7 tips how to handle Diesel Exhaust Fluid in the winter

12/16/2015 9:21:54 AM by

As the world continues to become more concerned about conserving the environment, many industries are now looking for ways to go green without losing performance. In tractors, this takes the form of Diesel Exhaust Fluid (DEF).

DEF is a non-hazardous solution of water and urea which is sprayed into the exhaust stream of diesel vehicles, breaking down emissions before they become harmful to the environment. Here are seven tips for handling and using DEF in winter:

Let it thaw naturally

DEF is water based, so it can freeze, but it will do so at a much lower temperature than straight water. At around water's normal freezing point, DEF will begin turning to slush. If it drops to or below 12 degrees Fahrenheit then it will freeze. Luckily, allowing the DEF to freeze won't affect its quality or performance, it just needs to naturally thaw before applied.

Leave space in the DEF tank

Like other fluids, when DEF freezes it expands by as much as 7 percent, according to Farm Industry News. When it gets cold and when storing equipment overnight, make sure to leave some space in the DEF tank for expansion. This will prevent cracking in the storage reservoir.

Store indoors

Even though freezing doesn't affect the quality of DEF, it's always best to store it indoors in temperature-controlled environments. This will save you time thawing it out and reduces the risk of damaging the container.

Use a proper container

DEF is mildly corrosive, so it's important to store it properly. DEF containers should be made of stainless steel or high density polyethylene. Other materials may corrode and contaminate the DEF.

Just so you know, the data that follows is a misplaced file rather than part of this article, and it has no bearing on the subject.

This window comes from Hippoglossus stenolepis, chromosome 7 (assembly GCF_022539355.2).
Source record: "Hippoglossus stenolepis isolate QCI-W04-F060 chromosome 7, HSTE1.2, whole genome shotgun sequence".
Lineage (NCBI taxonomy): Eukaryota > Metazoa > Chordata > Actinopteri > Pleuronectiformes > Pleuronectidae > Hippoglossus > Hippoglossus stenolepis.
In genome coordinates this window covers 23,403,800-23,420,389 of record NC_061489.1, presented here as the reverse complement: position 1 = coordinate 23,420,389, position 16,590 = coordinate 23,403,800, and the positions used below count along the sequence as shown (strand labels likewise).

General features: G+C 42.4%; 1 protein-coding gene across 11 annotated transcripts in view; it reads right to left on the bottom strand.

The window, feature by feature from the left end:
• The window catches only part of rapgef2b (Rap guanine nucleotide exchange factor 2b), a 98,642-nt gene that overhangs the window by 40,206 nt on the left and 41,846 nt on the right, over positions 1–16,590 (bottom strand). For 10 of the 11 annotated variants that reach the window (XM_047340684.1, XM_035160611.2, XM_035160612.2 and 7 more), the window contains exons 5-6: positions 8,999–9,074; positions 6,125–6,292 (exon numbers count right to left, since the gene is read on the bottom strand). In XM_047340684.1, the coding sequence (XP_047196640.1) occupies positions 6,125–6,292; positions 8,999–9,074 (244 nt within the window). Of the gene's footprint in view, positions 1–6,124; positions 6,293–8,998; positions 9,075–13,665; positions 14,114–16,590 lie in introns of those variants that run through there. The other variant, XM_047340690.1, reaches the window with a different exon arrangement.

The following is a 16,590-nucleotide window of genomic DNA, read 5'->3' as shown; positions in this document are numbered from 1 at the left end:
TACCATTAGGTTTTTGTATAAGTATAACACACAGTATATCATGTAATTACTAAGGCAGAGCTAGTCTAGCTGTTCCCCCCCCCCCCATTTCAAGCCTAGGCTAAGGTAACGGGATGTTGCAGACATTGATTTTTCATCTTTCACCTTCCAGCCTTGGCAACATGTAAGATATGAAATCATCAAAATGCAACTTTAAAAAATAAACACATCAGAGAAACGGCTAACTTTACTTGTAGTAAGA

Check the filter

DEF is mixed into the exhaust stream by parts similar to fuel injectors. A 1,200 hour filter is needed to protect these injectors and ensure they run properly. Replace your filter as needed.

Check the expiration data

The urea in DEF degrades over time, so it's possible for DEF to go bad. While its typical shelf life is around 12 months, storing DEF properly can keep it from going bad sooner. The room where DEF is stored should not get hotter than 86 degrees Fahrenheit. The container should be solid in color and be stored away from direct sunlight.

Check your sensors

According to EPA guidelines, vehicles that use DEF must have sensors to analyze its quality. If there's an imbalance, the sensors will trigger a fault, warning you of issues. Often, these alarms are from extra water mixing into the DEF, likely from rain or condensation.

Following these guidelines will help keep your tractor environmentally safe throughout the winter season. When you need replacement parts, don't waste time and gas driving from dealer to dealer. Instead, rely on our simple digital hub where you can easily and quickly search for what you need. The online database instantaneously searches millions of records to give you a list of sellers around the country who have the parts you need at highly competitive prices. Best of all, they can ship them straight to you.